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Flying long-haul on British Airways with a baby – how is it?

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A reader recently got in touch with his experience flying British Airways with a seven month old after Sinead’s recent article about flying Singapore Airlines with an infant.

I don’t have kids and Rob’s are now into their teens so we thought it would be a useful companion piece to Sinead’s article for any new or expecting parents.

Over to Rob (a different Rob!):

Flying long-haul on British Airways with a baby - how is it?

Booking and seat assignments for family bookings on BA

We used our companion voucher following a failed covid travel attempt in 2021. We called BA to reassign our tickets to a fresh batch of reward flight seats to St Lucia, having missed out on a set of Barbados seats that were snapped up during the call waiting time.

We booked prior to the birth of our child and phoned back to add her to the booking once name and date of birth were known. This was very easy, except for the phone waiting times, and once done they assigned us the best seats for travelling families and made the system request for the bassinet. Seat 9A & 10A on the left of the plane were deemed the best and I would concur. These seats have multiple benefits:

  • The cot area is in front of 9A to allow for easy access – you wouldn’t have this option in the middle seats – although some parents may opt for sleeping routines that have them lay by their side on the flat bed.
  • Parents being behind each other means ease of walking round for passing baby and help during cot set up. This removes unnecessary logistics of circumventing the galley to get to the other side of the plane.
  • Disembarking together on the same side has its benefits when unpacking overhead compartments.
  • The larger baby changing toilet is directly ahead in the galley – spacious and practical, not the case for 9K & 10K.

BA’s baby luggage allowance

The BA baby luggage allowance is very generous and without repeating what’s on their website I’d pass along a couple of useful tips:

  • 1 backpack / holdall. Mainly includes 3 days’ worth of emergency clothes and toiletries, in case suitcases get lost. This has been life saver on previous trips, especially if you wear contacts and/or access to shops is limited at your destination.
  • 1 shoulder tote bag. Quick access to passports, child’s toys, water, kindles / tablets etc.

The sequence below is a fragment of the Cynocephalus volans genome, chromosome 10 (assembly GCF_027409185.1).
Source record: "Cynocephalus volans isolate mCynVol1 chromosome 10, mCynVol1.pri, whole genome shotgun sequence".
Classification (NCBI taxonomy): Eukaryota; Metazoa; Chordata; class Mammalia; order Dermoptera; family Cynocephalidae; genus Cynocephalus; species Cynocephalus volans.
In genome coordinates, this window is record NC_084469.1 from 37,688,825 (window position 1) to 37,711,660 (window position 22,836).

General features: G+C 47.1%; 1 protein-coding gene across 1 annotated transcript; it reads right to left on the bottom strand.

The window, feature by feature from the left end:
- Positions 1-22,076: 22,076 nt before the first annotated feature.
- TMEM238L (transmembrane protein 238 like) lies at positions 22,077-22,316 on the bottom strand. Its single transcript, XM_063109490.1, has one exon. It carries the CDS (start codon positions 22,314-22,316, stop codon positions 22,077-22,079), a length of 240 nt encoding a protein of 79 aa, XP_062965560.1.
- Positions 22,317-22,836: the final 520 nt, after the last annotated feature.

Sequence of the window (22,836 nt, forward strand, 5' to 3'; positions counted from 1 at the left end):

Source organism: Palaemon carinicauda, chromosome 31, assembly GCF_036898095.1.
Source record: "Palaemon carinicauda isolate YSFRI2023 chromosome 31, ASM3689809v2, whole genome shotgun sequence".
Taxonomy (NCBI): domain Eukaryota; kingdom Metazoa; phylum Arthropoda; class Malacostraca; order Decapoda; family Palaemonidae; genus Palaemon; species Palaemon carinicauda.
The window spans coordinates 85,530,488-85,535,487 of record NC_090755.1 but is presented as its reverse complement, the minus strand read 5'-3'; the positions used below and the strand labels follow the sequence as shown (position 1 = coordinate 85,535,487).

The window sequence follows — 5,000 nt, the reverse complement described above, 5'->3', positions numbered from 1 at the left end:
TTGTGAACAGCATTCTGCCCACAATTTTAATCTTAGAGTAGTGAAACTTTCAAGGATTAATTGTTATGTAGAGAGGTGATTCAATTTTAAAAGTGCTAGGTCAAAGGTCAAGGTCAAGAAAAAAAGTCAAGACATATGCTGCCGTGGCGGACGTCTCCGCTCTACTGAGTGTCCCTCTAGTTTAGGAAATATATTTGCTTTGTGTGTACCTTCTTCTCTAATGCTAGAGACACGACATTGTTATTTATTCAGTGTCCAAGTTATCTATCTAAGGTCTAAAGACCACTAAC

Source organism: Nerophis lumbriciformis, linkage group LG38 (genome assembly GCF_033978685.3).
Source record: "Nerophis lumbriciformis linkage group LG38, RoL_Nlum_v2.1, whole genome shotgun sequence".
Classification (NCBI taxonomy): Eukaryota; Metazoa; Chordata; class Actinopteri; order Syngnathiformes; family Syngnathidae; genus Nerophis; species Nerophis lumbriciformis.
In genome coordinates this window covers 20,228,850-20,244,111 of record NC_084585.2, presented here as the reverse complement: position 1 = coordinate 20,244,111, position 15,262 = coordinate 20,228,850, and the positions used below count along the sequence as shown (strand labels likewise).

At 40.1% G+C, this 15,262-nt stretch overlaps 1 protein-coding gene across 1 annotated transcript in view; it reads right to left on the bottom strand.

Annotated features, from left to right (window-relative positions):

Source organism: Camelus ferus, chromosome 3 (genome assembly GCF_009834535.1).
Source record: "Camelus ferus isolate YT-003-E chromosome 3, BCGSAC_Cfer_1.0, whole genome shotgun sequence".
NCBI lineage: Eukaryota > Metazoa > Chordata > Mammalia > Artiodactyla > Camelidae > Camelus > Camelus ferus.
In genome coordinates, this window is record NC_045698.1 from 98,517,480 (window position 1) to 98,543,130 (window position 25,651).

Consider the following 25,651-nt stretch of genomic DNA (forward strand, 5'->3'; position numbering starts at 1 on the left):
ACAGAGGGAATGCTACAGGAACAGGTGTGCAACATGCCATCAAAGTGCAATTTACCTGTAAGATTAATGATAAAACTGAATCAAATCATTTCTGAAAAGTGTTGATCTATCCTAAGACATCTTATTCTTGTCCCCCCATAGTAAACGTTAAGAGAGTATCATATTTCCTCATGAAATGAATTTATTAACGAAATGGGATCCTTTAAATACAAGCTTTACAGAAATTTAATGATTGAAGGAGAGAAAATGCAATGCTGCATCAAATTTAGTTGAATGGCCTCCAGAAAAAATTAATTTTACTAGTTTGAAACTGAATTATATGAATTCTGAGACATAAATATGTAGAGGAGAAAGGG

• 1 changing bag, including food, water beaker, nappies & change of clothes etc.
  • 1 YoYo pram – covered in previous articles this is a perfect infant travel companion.

All of the above was a very manageable as carry-on luggage and ensured it was divided fairly evenly between us.

Flying long-haul on British Airways with a baby - how is it?

Lounges and boarding with a baby

We used the quieter Galleries Club lounge at Heathrow T5B. This was very relaxed and allowed for us to grab some pre-flight food and the baby to be fed in privacy and do nappy changes etc.

When we boarded the 11.55 day flight to St Lucia the BA staff were extremely accommodating, pulling us out of the queue during boarding at the gate.

Our YoYo pram took us right to the plane door before quickly being folded up and placed in the overhead locker.

Flying British Airways Club Suite business class long haul with a baby

We were pleasantly surprised this flight route had installed the new Club Suite seats, which was a nice start to the trip. It’s a serious upgrade from the old club seats and begs the question why pay or upgrade to first seat other than the added privacy and pre-flight perks. This was an option on our return leg and I’m glad we never went for in, predominately because no such pre-flight perks existed at St. Lucia airport.

We timed our naps from morning wake up to ensure we could do a quick feed during take-off to prevent any irritation to her ears, and then nap soon after take-off. We did this shortly after seat belt signs were switched off, having requested a cot from the cabin crew.

The staff offered us a flat cot or seat designed cot. We opted for the flat bed to try encourage sleeping, but if your child is sitting up unaided then they recommend the seated version.

We were given a fresh bedding set with it and was up and running ~20 minutes after take-off. Although staff did mention the fact they only had one cot available, so we were lucky no other child required/had booked one.

We brought a Cozigo wrap-around with us which provides a darkened environment for sleeping. After 10 minutes of extensive wriggling, she was asleep.